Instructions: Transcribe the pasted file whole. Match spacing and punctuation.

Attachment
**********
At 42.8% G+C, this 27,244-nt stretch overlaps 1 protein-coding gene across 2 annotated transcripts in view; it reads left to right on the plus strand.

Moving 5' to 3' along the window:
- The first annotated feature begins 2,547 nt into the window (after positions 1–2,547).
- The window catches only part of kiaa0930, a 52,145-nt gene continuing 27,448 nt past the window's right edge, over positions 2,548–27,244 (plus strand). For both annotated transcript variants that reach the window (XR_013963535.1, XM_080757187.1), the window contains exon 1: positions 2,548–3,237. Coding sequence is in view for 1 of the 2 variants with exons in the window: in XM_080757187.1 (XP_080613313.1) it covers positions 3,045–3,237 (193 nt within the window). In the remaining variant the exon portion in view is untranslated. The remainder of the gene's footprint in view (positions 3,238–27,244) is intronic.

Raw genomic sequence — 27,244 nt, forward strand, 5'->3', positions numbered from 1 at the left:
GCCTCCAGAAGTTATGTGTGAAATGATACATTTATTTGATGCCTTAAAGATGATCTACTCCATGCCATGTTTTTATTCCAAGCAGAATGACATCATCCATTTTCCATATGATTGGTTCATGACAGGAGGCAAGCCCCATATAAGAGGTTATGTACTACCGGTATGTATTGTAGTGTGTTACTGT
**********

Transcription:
At 42.8% G+C, this 27,244-nt stretch overlaps 1 protein-coding gene across 2 annotated transcripts in view; it reads left to right on the plus strand.

Moving 5' to 3' along the window:
- The first annotated feature begins 2,547 nt into the window (after positions 1–2,547).
- The window catches only part of kiaa0930, a 52,145-nt gene continuing 27,448 nt past the window's right edge, over positions 2,548–27,244 (plus strand). For both annotated transcript variants that reach the window (XR_013963535.1, XM_080757187.1), the window contains exon 1: positions 2,548–3,237. Coding sequence is in view for 1 of the 2 variants with exons in the window: in XM_080757187.1 (XP_080613313.1) it covers positions 3,045–3,237 (193 nt within the window). In the remaining variant the exon portion in view is untranslated. The remainder of the gene's footprint in view (positions 3,238–27,244) is intronic.

Raw genomic sequence — 27,244 nt, forward strand, 5'->3', positions numbered from 1 at the left:
GCCTCCAGAAGTTATGTGTGAAATGATACATTTATTTGATGCCTTAAAGATGATCTACTCCATGCCATGTTTTTATTCCAAGCAGAATGACATCATCCATTTTCCATATGATTGGTTCATGACAGGAGGCAAGCCCCATATAAGAGGTTATGTACTACCGGTATGTATTGTAGTGTGTTACTGT